I'm in the process of conducting a systematic literature review and an integral part of this is the definition of inclusion and exclusion criteria for filtering the search-result-publications.

A common criteria for these reviews is that the publication is an academic publication or otherwise academically acceptable. I haven't been able to find a proper definition for this. The ones that I can think of are that the publication fora must exercise peer-review on the papers and that the fora are widely accepted by (inter)national funding agencies.

Hence, my question is what makes a publication or a publishing forum academically acceptable?

  • 1
    Where do you conduct your search? If you only do it on SCOPUS or Web of Science, you should already be partway there, since these already pre-filter academic publications. (And you will still need to read the publications themselves and judge their quality.) – Stephan Kolassa Jan 12 '15 at 11:24
  • @StephanKolassa we work on a rather new software engineering concept and as such we'd like to consider all possible databases in order to capture all research in the area. For us this means expanding from SCOPUS and WoS to e.g. Engineering Village and even Google Scholar – J3lly Jan 12 '15 at 11:38

Acceptability is in the eye of the beholder. You cannot get this "right" for two reasons:

  1. Different scientific communities have conflicting opinions about about the credibility of various publication venues.
  2. Even "good" venues publish rubbish papers.
  3. Some important papers are published as white papers or technical reports, and will not appear on any list of journals.

To my eyes, the real question is not about what the "right" value is, but about how the boundary that you draw will affect the conclusions of your systematic review.

For example, if you are attempting to perform a meta-analysis on the data within other data sets, then you just need a wide enough scope to be sure to get good statistical validity. Therefore, if your topic is well-studied, you can probably restrict yourself to only those publications listed in some field-appropriate major database, e.g., PubMed for biomedical literature, DBLP for computer science. It doesn't really matter which one, because you're not actually going for comprehensiveness, just for sufficient sampling, and it's more important to get well-curated data than all data. Moreover, the bad publications in the dataset are expected to be drowned out be the good ones in your data processing.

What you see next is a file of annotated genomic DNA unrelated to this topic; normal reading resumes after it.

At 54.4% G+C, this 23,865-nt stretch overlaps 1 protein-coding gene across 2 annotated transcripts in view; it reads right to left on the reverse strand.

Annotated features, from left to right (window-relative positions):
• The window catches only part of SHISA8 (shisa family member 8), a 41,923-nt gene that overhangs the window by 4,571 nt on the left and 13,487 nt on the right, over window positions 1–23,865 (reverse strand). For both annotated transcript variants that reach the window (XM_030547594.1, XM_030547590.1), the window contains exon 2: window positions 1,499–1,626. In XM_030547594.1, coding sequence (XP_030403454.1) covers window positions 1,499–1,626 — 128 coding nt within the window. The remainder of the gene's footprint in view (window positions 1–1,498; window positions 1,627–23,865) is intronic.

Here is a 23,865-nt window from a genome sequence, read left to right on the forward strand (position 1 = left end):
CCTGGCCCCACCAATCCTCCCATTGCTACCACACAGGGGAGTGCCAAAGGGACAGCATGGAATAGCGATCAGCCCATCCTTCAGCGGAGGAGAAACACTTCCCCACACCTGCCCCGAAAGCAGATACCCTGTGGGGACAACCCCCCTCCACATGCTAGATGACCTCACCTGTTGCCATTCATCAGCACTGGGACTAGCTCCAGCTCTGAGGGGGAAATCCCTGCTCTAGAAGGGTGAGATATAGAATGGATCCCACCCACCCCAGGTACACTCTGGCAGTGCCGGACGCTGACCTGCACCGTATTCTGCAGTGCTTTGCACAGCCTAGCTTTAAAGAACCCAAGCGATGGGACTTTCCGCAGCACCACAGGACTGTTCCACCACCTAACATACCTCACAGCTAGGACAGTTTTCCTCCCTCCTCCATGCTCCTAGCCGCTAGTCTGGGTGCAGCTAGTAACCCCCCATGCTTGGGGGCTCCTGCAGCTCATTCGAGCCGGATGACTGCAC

On the other hand, if you are attempting to summarize all of the credible thinking regarding a topic, then you would want to set a much broader criteria, e.g., any journal or conference with at least 5 years of publication history and not on Beale's list. In this case, you can be so generous because you are going to be using a lot more personal discretion in deciding how much weight to give each paper and interesting thinking may turn up in obscure places.

These are the two main cases that I typically see for systematic review; for other cases, you may need to adjust or pick other strategies. In all cases, however, the guiding principle is a) there is no "right" answer, and b) your choice should be driven by the effects it will have on your review.

| improve this answer | |
  • @jakebeal while I now understand that selection of these criteria is very context and research goal specific, I think rules like "5 years of active publication history" and "not on Beale's list" are very good general candidates. Thank you – J3lly Jan 13 '15 at 8:47
  • @Davidmh Right you are - I've incorporated this point into the answer. – jakebeal Jan 13 '15 at 12:43
  • 2a. ...and even "rubbish" venues publish good papers. – JeffE Oct 29 '15 at 13:57
  • The link to Beale's list is not working anymore, is there another alternative somewhere? (and thank you for your great answer!) – curious Jul 2 '17 at 3:40
  • @Emilie Unfortunately, I have not yet found a good replacement. – jakebeal Jul 2 '17 at 16:05

I am afraid this is an impossible question to get right: An "acceptable academic publishing forum" would be one that is accepted by "acceptable academics" - and "acceptable academics" would be identified by publishing in "acceptable academic publishing fora"...

Peer-reviewed is not a bad criterion, but it falls short: There are peer-reviewed journals for creationists and homeopaths - so the value of peer-review depends crucially on who the peers are. It doesn't even work as a necessary criterion, as missing the arXiv for math-y fields or books for humanities would mean that a literature review is very incomplete.

"Acceptance by funding bodies" gets the question backwards: Funding bodies try to approximate what the academic community considers good publication venues, they don't define it.

If formal inclusion/exclusion criteria are important for you (maybe because you do some meta-statistics?), you will need to look for field-specific standards. In medical subjects, I could imagine that "listed on pubmed" would be an acceptable one. In this case, looking are published meta-studies and their criteria would be useful.

| improve this answer | |
  • 1
    In relation to peer-review, there is also the difference of stating that peer-review is conducted and actually doing proper peer-review. Most fake, predatory journals claim that they do peer-review. So this criteria might be clear-cut in theory but harder to apply in practice (especially during a literature search) – fileunderwater Jan 12 '15 at 12:41
  • so it is a question of what are the generally applied and hence accepted criterion for one's specific field of research? – J3lly Jan 13 '15 at 8:52

Your Answer

By clicking “Post Your Answer”, you agree to our terms of service, privacy policy and cookie policy

Not the answer you're looking for? Browse other questions tagged or ask your own question.